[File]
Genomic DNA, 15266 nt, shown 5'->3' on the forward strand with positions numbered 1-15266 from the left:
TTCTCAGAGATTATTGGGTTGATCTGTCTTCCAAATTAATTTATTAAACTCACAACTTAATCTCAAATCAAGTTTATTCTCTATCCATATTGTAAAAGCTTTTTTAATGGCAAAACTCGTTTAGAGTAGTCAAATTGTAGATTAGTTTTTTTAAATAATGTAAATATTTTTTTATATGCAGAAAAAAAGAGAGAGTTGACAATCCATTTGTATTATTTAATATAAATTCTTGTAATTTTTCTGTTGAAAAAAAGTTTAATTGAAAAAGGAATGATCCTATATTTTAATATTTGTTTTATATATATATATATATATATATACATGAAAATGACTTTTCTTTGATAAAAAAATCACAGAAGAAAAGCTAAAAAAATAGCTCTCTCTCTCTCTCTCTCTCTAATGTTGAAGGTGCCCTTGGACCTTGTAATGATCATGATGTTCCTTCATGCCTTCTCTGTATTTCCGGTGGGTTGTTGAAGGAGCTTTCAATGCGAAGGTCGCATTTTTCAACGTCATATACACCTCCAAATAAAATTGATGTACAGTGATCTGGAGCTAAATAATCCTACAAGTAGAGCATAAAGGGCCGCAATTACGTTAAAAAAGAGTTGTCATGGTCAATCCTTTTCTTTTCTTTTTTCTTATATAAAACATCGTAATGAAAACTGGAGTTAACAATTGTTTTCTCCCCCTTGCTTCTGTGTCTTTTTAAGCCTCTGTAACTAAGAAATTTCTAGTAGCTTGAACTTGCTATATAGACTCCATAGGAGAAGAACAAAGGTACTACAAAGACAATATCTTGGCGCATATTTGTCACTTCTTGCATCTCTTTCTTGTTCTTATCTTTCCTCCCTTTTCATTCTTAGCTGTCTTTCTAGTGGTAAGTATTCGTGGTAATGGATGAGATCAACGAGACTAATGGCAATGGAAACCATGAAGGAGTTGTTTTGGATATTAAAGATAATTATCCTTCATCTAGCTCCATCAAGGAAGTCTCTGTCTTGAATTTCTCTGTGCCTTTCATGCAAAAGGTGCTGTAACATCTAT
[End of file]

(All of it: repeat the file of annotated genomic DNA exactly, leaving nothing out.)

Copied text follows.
Genomic DNA, 15266 nt, shown 5'->3' on the forward strand with positions numbered 1-15266 from the left:
TTCTCAGAGATTATTGGGTTGATCTGTCTTCCAAATTAATTTATTAAACTCACAACTTAATCTCAAATCAAGTTTATTCTCTATCCATATTGTAAAAGCTTTTTTAATGGCAAAACTCGTTTAGAGTAGTCAAATTGTAGATTAGTTTTTTTAAATAATGTAAATATTTTTTTATATGCAGAAAAAAAGAGAGAGTTGACAATCCATTTGTATTATTTAATATAAATTCTTGTAATTTTTCTGTTGAAAAAAAGTTTAATTGAAAAAGGAATGATCCTATATTTTAATATTTGTTTTATATATATATATATATATATATACATGAAAATGACTTTTCTTTGATAAAAAAATCACAGAAGAAAAGCTAAAAAAATAGCTCTCTCTCTCTCTCTCTCTCTAATGTTGAAGGTGCCCTTGGACCTTGTAATGATCATGATGTTCCTTCATGCCTTCTCTGTATTTCCGGTGGGTTGTTGAAGGAGCTTTCAATGCGAAGGTCGCATTTTTCAACGTCATATACACCTCCAAATAAAATTGATGTACAGTGATCTGGAGCTAAATAATCCTACAAGTAGAGCATAAAGGGCCGCAATTACGTTAAAAAAGAGTTGTCATGGTCAATCCTTTTCTTTTCTTTTTTCTTATATAAAACATCGTAATGAAAACTGGAGTTAACAATTGTTTTCTCCCCCTTGCTTCTGTGTCTTTTTAAGCCTCTGTAACTAAGAAATTTCTAGTAGCTTGAACTTGCTATATAGACTCCATAGGAGAAGAACAAAGGTACTACAAAGACAATATCTTGGCGCATATTTGTCACTTCTTGCATCTCTTTCTTGTTCTTATCTTTCCTCCCTTTTCATTCTTAGCTGTCTTTCTAGTGGTAAGTATTCGTGGTAATGGATGAGATCAACGAGACTAATGGCAATGGAAACCATGAAGGAGTTGTTTTGGATATTAAAGATAATTATCCTTCATCTAGCTCCATCAAGGAAGTCTCTGTCTTGAATTTCTCTGTGCCTTTCATGCAAAAGGTGCTGTAACATCTAT